Valium Vickie

Saturday, January 28, 2012

Sports Dad

Everything happened at an amusement park in Pittsburgh. Kennywood was the name of the place, but that doesn't matter much. It was just your standard amusement park complete with roller coasters, rip-off games, underage Eastern European workers, unhealthy food stands, screaming babies, tired parents and us -- a group in their mid-twenties looking to kill a few hours before it was acceptable to start drinking again. I was in Steeler territory for a wedding and was staying at my friend Dan's for the weekend. Most of the people in our group had been Dan's friends for years. I'd heard stories, of course. Plus, I'd even met a few of these guys individually when they visited Dan at college. However, this was my first chance to see how the group interacted with normal humans in social situations. Including myself and my girlfriend, the group consisted of around 10 people. Some group members looked like characters from "Portlandia."

We were waiting in line for the bumper cars when Oliver and Trevor started explaining their plan to the rest of group. Bumper cars are these adorable little vehicles that allow people to drive like an Asian stereotype -- that is erratically and with frequent collisions. But the best part is, when you crash into somebody's car, you don't have to get out of your own vehicle and beg the other party not to get the insurance companies involved because technically your license is still suspended from that time you accidentally drove your car into a house. Nope, instead you just shrug your shoulders, as if to say, "What can you do?" or wave like psychopath before moving on to the next crash. In life, that's called Leaving the Scene of an Accident or Hit and Run, but in bumper cars, it's called having fun.

Oliver and Trevor talked in low tones, so I didn't get the details of their plan, but most of the others nodded in agreement. I distinctly remember hearing the term "Sports Dad," and seeing Trevor point at a man who was a few spots ahead of us in line. Sports Dad was maybe five years older than us -- ten years tops. He was waiting patiently in line with a woman who appeared to be his girlfriend or his wife. (Of course, this woman could've easily been someone with whom he was having an illicit affair. It's very rare for men over age 17 to get caught cheating at amusement parks.) As for the name, I'm not sure why he was Sports Dad, because he didn't appear to be responsible for any children at that moment. He was just an average man waiting in line with his girlfriend or wife (or mistress or even platonic friend who he's trying to sleep with) to enjoy the bumper cars. When Sports Dad looked in our general direction, and Trevor pointed at him and screamed, "You're going down Sports Dad. You're going down." Here's something you need to know about Oliver and Trevor: They're both very unassuming, and they're both very white. You're first impression of them is likely to be, "I bet those fellas could carry on a lovely conversation," not "Don't fuck with those two."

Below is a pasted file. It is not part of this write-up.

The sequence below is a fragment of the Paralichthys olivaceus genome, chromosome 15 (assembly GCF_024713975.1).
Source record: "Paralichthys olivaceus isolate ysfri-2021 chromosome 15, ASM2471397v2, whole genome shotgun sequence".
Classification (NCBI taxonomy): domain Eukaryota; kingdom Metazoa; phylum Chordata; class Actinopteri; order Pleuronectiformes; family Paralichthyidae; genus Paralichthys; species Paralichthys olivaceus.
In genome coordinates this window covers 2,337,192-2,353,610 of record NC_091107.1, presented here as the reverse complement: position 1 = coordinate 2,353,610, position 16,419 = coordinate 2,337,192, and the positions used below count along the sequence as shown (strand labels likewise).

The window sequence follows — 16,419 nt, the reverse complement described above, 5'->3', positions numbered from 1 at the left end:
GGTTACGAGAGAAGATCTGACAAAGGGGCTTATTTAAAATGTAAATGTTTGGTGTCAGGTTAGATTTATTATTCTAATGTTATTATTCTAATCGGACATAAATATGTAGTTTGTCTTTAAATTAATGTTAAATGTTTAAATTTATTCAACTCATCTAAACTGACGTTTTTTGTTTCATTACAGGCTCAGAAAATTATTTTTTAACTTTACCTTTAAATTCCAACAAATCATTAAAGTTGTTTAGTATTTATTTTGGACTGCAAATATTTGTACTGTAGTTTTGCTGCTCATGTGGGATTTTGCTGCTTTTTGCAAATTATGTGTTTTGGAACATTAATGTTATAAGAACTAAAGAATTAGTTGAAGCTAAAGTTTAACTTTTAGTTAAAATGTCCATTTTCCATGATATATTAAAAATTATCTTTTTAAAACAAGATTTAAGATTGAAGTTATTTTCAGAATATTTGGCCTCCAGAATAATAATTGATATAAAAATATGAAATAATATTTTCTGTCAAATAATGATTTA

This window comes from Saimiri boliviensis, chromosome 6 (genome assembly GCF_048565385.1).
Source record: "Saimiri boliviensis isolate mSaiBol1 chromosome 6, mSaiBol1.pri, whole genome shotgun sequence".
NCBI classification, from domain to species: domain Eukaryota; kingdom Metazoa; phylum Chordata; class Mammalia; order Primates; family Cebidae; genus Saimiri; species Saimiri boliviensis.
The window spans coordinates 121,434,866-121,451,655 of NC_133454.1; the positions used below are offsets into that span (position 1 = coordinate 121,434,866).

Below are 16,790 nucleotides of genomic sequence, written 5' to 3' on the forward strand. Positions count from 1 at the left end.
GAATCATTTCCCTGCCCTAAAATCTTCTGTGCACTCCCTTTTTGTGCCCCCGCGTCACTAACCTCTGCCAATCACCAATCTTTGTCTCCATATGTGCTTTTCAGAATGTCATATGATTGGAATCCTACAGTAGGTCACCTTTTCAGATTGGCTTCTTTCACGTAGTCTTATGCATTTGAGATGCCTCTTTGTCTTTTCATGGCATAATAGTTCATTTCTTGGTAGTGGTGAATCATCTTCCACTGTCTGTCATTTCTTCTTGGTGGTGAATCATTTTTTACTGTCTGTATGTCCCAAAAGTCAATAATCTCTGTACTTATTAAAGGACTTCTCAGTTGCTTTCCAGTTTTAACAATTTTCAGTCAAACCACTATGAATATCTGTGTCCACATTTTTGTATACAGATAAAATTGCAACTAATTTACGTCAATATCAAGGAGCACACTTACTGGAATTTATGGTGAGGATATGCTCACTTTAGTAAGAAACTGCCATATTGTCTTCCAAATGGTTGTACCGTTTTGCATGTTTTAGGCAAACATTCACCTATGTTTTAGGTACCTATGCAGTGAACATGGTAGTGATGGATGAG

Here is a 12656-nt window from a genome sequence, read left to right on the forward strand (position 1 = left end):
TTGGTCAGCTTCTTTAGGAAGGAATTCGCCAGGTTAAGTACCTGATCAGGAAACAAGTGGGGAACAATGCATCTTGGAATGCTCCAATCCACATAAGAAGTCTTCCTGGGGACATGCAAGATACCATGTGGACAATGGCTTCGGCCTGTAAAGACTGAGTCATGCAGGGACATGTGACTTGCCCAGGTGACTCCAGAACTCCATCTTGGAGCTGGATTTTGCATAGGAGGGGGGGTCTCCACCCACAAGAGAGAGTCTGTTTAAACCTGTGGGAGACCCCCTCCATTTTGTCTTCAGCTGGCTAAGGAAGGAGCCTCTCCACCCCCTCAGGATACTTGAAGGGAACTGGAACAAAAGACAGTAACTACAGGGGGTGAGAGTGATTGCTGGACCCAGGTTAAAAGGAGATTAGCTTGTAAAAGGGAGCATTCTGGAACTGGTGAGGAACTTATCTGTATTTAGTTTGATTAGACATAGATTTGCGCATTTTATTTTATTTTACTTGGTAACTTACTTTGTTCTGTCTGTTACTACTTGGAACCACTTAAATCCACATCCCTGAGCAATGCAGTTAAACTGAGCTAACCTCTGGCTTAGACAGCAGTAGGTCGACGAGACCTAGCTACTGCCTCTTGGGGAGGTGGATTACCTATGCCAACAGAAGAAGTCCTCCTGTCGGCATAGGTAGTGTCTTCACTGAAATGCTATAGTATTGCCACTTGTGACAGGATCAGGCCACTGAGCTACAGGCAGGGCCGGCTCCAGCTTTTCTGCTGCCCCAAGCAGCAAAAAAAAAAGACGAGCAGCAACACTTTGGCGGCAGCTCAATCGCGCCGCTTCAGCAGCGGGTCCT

Before I could figure out exactly what Oliver and Trevor had planned for Sports Dad, the ride stopped, the previous riders exited and the gates opened so we could choose our cars. Sports Dad opted for a car in the corner. When the ride started, Oliver and Trevor went to work. With his target blissfully unaware, Trevor rushed toward Sports Dad, eyes wild like some crazed Jihadist the moment before the bomb on his chest explodes, and slammed into him. "Take it hard, Sports Dad! Just fucking take it!" he screamed. Before Sports Dad could respond, Oliver crashed into him. "How does it feel, Sports Dad? How the fuck does it feel? You fucking Sports Dad!" he yelled at the confused and defenseless amusement park patron. And so it went for the rest our time on the bumper cars. With military precision, everyone in our group took a turns ensuring Sports Dad never got a chance to venture out of his little corner and enjoy the ride. I remember thinking, "This is just cruel. Why are they doing this?" In my head I thought that, but my body joined the rest of the group and crashed into Sports Dad every time I was in the right position.

After a while, Sports Dad just gave up. His body sagged, he loosened his grip on the wheel and his hands slid down to his thighs. The broken man accepted defeat. When the ride was finished, Trevor approached the man he'd done battle with, "Great game, Sports Dad!" he yelled in a loud, obnoxious voice that contradicted his touching gesture of sportsmanship. Sports Dad didn't respond.

I remember seeing Sports Dad and wife/girlfriend/platonic friend/upscale escort walking off into the distance. His back was turned, so I couldn't see his face. But his hands were gesturing frantically, so I knew he was using every method of communication at his disposal in an attempt to make sense of what just happened. I don't know where Sports Dad is today. But I like to think he's the proud parent of a son who can't throw a baseball or a football, doesn't know how to dribble a basketball and who always gets picked last in gym class -- all because his father steered him as far away from organized sports as possible, so no one would ever call him Sports Dad again.



4 comments:

Dan said...

Beautifully illustrated.

Dan said...

Beautifully illustrated.

Natalie Sacco said...

"I'm on rooooockssssssss!"

shonuff said...

^no you're not. "I'M on roooooooooooockssssssssssssss!"